9James White, Life Incidents in Connection with the Great Advent Movement: As Illustrated by the Three Angels of Revelation XIV (Battle Creek, MI: Seventh-day Adventist Publishing, 1868), 328.
10Ellen G. White, Counsels on Sabbath School Work (Washington D.C.: Review and Herald, 1938), 84.
words of the Bible, and the Bible alone, should be heard from the pulpit.”11 The conclusion of Ellen White’s first book—published in 1851—set the tone of Ellen White’s position on the relationship of her writings to the Bible:
I recommend to you, dear reader, the Word of God as the rule of your faith and practice. By that Word we are to be judged. God has, in that Word, promised to give visions in the “last days”; not for a new rule of faith, but for the comfort of His people, and to correct those who err from Bible truth.12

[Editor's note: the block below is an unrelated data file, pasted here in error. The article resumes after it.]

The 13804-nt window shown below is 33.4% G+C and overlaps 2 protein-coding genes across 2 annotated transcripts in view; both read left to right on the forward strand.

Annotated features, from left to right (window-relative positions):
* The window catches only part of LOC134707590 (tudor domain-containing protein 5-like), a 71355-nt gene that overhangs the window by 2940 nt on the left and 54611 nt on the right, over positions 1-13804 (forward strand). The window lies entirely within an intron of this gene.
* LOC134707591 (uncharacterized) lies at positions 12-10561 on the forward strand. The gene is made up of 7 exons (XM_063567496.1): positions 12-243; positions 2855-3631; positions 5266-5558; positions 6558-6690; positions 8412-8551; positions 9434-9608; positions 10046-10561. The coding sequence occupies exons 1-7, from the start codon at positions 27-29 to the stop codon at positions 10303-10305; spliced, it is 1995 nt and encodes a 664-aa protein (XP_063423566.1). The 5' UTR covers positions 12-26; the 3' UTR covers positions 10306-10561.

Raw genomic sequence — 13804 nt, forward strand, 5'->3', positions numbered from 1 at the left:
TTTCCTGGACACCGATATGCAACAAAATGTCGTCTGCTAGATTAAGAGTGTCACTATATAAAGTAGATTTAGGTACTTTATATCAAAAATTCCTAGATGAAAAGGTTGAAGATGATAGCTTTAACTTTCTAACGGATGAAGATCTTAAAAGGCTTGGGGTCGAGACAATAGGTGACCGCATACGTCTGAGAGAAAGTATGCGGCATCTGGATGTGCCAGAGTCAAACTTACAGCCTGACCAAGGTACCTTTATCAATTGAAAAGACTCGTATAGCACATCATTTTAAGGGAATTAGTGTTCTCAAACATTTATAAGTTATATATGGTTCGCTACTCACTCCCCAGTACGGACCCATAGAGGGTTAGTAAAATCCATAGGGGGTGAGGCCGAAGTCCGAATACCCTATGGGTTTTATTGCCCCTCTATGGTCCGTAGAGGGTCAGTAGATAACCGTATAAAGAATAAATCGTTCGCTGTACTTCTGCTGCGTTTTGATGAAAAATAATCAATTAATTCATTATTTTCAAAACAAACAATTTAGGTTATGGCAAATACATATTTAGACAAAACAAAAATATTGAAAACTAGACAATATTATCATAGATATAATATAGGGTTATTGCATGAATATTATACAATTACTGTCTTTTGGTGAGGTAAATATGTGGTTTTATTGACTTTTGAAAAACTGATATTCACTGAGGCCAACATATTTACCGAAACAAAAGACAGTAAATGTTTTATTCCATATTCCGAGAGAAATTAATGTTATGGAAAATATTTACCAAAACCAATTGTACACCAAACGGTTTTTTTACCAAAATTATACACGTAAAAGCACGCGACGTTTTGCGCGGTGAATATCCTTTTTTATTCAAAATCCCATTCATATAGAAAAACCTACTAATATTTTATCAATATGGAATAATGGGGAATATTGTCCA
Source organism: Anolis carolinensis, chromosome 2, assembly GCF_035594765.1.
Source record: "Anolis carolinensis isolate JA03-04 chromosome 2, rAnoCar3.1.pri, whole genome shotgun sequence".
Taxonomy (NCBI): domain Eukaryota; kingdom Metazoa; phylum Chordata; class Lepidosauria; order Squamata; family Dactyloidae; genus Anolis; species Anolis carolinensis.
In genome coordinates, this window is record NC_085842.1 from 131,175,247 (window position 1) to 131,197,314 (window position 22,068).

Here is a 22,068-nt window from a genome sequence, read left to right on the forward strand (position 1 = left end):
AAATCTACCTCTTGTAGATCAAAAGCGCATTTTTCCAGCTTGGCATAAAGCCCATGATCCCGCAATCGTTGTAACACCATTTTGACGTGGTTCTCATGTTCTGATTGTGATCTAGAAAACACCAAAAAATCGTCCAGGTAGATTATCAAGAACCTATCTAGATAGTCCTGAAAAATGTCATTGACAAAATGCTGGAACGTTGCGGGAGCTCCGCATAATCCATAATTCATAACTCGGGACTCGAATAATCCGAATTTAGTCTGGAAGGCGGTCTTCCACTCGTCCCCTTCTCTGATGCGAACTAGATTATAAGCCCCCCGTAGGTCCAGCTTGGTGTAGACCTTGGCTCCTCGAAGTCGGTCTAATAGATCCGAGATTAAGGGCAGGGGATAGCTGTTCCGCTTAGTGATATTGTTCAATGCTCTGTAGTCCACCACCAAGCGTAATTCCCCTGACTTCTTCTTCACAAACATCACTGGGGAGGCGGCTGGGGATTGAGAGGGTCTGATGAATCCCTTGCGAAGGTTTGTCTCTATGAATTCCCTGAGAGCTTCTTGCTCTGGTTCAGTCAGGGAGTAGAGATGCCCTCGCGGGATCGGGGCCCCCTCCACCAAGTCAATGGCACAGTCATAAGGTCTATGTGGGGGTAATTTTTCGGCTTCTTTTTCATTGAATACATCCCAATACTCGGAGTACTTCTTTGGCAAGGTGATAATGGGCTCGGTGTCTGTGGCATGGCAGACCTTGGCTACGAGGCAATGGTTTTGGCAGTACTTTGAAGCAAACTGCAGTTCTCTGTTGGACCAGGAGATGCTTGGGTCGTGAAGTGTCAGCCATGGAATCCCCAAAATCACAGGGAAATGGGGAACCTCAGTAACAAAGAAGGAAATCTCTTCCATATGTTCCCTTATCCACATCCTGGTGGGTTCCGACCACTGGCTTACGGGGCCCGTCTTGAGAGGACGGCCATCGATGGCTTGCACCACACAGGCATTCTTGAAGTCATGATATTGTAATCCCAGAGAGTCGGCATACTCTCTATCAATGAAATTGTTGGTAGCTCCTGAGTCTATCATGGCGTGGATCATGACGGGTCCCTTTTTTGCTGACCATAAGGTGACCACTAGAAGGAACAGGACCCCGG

This statement made in her first book continued to resonate throughout her life. At the midcourse of her ministry in 1885 she wrote publicly in the church paper: “The Bible, and the Bible alone, is to be our creed, the sole bond of union; all who bow to this holy word will be in harmony.”13 At her last presentation to the 1909 General Conference Session she concluded her sermon by holding up the Bible before them and saying, “Brethren and Sisters, I commend unto you this Book.”14
In writing of her experience and that of the other founders of the Seventh-day Adventist Church, she wrote: “We then took the position that the Bible, and the Bible only, was to be our guide; and we are never to depart from this position.”15
She wrote explicitly of the Protestant reformation principle of Sola Scriptura. “In our time there is a wide departure from their [the Reformers’] doctrines and precepts, and
11Ellen G. White, Prophets and Kings (Boise, ID: Pacific Press, 1943), 626.
12Ellen G. White, A Sketch of the Christian Experience and Views of Ellen G. White (Saratoga Springs, NY: James White, 1851), 64.